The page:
Los Angeles-born Dustin Hoffman set out to be a classical pianist, but feeling he didn't have a gift for it, he took an acting class and was hooked. He enrolled at the Pasadena Playhouse where he became close friends with fellow actor Gene Hackman. Because neither fit the mold of the handsome leading man, Hackman left for New York City (where the best acting teachers were at the time and looks didn't matter) and Hoffman soon followed. After rooming with Hackman and his wife, Hoffman roomed with Robert Duvall while struggling for years in off-off Broadway shows and taking odd jobs. After being turned down multiple times, Hoffman was finally accepted as a student at the Actors Studio, and shortly after, made his Broadway debut in a bit part in 1961's "A Cook for Mr. General” while also getting small parts on TV. He continued off-Broadway, including in 1965's "Harry, Noon and Night” (which Buck Henry saw and was impressed by Hoffman), and a starring role in 1966's "Eh?", which earned him a Drama Desk Award (and the attention of Nichols). He scored his first film, a bit part, in 1967’s “The Tiger Makes Out”.
Then came "The Graduate” and overnight Hoffman went from unknown to major movie star (earning Most Promising Newcomer BAFTA and Golden Globe Awards). Though he was getting film offer after offer, he decided to return to Broadway before accepting another film. The film he did accept turned out to be another landmark, Best Picture Oscar winner "Midnight Cowboy", in which he played a limping, homeless conman to perfection. It earned him a second Best Actor Oscar nomination, proved his versatility and ability to disappear into a role, and helped cement his status as one of the great actors of his time. To date, Hoffman’s earned seven Best Actor Academy Award nominations with two wins (other nominations for “Lenny”, “Tootsie”, "Wag the Dog”, and wins for "Kramer vs. Kramer" and "Rain Man”). Other titles from his 80+ films and TV shows include "All the President's Men”, "Little Big Man”, "Papillon", "Dick Tracy", "Little Fockers", "Marathon Man”, "I Heart Huckabees", and his Emmy Award-winning role starring in the 1986 TV movie version of "Death of a Salesman”. His last appearance to date was in 2022's "Sam & Kate”. He’s been married twice. I briefly met him at a party and we began taking about acting but were quickly interrupted by Robert DeNiro who whisked him away. Oh, well. As of this writing, Dustin Hoffman is 85 years old.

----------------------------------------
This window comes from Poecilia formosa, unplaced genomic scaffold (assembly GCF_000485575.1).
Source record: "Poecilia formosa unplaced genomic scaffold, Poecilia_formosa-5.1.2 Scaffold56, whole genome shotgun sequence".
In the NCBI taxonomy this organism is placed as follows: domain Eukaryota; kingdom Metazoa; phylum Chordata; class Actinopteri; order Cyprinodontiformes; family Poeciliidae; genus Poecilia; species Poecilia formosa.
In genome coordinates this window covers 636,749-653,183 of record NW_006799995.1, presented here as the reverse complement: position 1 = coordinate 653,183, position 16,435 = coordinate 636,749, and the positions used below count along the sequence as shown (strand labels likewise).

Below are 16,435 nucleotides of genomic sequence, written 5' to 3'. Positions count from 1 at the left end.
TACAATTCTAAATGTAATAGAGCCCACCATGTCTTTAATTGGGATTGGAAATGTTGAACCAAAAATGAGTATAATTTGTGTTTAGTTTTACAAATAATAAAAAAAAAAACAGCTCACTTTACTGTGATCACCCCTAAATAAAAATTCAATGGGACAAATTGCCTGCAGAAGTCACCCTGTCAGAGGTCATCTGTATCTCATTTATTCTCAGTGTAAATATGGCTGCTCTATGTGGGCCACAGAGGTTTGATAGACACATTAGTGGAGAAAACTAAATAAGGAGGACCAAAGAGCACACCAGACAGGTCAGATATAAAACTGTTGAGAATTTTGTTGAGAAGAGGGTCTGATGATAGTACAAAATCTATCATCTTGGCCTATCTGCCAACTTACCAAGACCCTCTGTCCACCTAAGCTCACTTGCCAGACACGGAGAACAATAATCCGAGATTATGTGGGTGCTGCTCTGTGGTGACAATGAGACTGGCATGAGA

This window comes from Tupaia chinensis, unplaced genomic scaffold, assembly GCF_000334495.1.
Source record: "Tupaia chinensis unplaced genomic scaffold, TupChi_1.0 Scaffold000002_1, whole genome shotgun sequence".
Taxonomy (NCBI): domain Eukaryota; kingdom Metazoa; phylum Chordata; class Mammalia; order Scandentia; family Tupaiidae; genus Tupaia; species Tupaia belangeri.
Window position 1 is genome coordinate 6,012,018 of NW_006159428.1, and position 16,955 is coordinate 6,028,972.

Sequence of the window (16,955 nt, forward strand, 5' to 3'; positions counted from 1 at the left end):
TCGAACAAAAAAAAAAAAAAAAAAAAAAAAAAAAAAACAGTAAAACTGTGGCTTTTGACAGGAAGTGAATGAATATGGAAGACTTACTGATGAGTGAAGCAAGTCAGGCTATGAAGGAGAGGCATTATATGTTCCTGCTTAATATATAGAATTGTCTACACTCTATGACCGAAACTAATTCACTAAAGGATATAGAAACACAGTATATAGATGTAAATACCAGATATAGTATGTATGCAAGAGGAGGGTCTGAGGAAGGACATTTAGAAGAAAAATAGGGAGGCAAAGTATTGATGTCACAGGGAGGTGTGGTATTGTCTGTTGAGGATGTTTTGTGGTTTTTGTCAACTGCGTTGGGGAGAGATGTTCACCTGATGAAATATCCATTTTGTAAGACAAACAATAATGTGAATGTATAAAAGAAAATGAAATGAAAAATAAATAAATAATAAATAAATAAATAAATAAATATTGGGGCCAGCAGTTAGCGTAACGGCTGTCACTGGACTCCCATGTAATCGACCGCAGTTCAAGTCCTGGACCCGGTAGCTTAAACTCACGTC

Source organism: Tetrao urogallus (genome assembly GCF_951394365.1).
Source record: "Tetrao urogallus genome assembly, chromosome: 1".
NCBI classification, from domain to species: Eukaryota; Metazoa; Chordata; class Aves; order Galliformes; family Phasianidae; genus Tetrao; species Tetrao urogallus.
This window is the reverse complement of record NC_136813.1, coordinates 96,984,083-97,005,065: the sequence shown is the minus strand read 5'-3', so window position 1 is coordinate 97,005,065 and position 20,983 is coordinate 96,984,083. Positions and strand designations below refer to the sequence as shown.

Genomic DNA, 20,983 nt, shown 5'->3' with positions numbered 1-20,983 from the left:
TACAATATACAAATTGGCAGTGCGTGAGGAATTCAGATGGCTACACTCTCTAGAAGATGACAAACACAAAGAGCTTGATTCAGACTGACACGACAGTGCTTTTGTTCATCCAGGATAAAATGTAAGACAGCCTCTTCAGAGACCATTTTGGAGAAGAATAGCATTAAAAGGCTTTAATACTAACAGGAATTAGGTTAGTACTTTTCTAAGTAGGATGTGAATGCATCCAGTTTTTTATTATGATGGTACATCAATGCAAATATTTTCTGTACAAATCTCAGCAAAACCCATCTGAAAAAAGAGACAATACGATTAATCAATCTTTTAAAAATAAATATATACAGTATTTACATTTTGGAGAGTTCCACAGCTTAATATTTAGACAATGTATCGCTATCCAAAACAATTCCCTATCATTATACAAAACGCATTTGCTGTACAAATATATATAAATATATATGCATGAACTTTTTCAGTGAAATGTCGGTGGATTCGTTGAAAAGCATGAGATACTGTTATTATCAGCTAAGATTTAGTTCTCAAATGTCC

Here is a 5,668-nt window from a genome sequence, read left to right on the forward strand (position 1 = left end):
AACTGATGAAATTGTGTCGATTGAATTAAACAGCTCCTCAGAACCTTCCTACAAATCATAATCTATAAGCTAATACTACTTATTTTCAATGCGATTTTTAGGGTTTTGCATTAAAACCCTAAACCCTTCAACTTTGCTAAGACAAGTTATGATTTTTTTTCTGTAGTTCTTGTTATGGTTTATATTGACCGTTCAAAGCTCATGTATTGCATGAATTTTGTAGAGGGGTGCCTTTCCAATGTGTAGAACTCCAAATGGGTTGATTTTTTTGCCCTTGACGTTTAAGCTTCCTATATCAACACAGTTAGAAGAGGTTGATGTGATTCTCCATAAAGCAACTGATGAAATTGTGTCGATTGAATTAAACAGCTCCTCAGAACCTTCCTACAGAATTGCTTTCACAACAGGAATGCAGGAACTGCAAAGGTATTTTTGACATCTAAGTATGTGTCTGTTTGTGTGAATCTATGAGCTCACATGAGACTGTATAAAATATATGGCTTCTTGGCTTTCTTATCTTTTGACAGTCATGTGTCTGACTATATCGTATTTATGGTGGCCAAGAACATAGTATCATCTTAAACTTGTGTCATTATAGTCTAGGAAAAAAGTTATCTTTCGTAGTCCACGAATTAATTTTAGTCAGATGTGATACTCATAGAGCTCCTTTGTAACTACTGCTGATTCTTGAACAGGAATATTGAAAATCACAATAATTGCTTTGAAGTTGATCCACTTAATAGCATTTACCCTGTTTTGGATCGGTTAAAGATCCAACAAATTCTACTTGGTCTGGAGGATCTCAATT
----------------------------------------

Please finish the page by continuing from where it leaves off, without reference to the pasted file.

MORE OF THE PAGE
The third star of “The Graduate” is Katharine Ross who plays “Elaine Robinson”, “Mrs. Robinson’s” daughter and “Benjamin’s” love interest. Ross not only lights up the screen with her mesmerizing beauty, but also with an exceedingly impactful performance. Whether conversing in a car or eating fries while saying goodnight, Ross is always truthful and natural, adding a vital warmth to the film. And she has many dramatic scenes throughout, displaying an inner depth of feeling that is astounding at times, such as at the strip club, when “Benjamin” runs for the bus, or her reaction when discovering what went on between “Benjamin” and her mother. And then there’s her overwhelmingly moving expression in the last shot. In many ways, Ross adds heart to the film, and her performance earned her a Best Supporting Actress Academy Award nomination.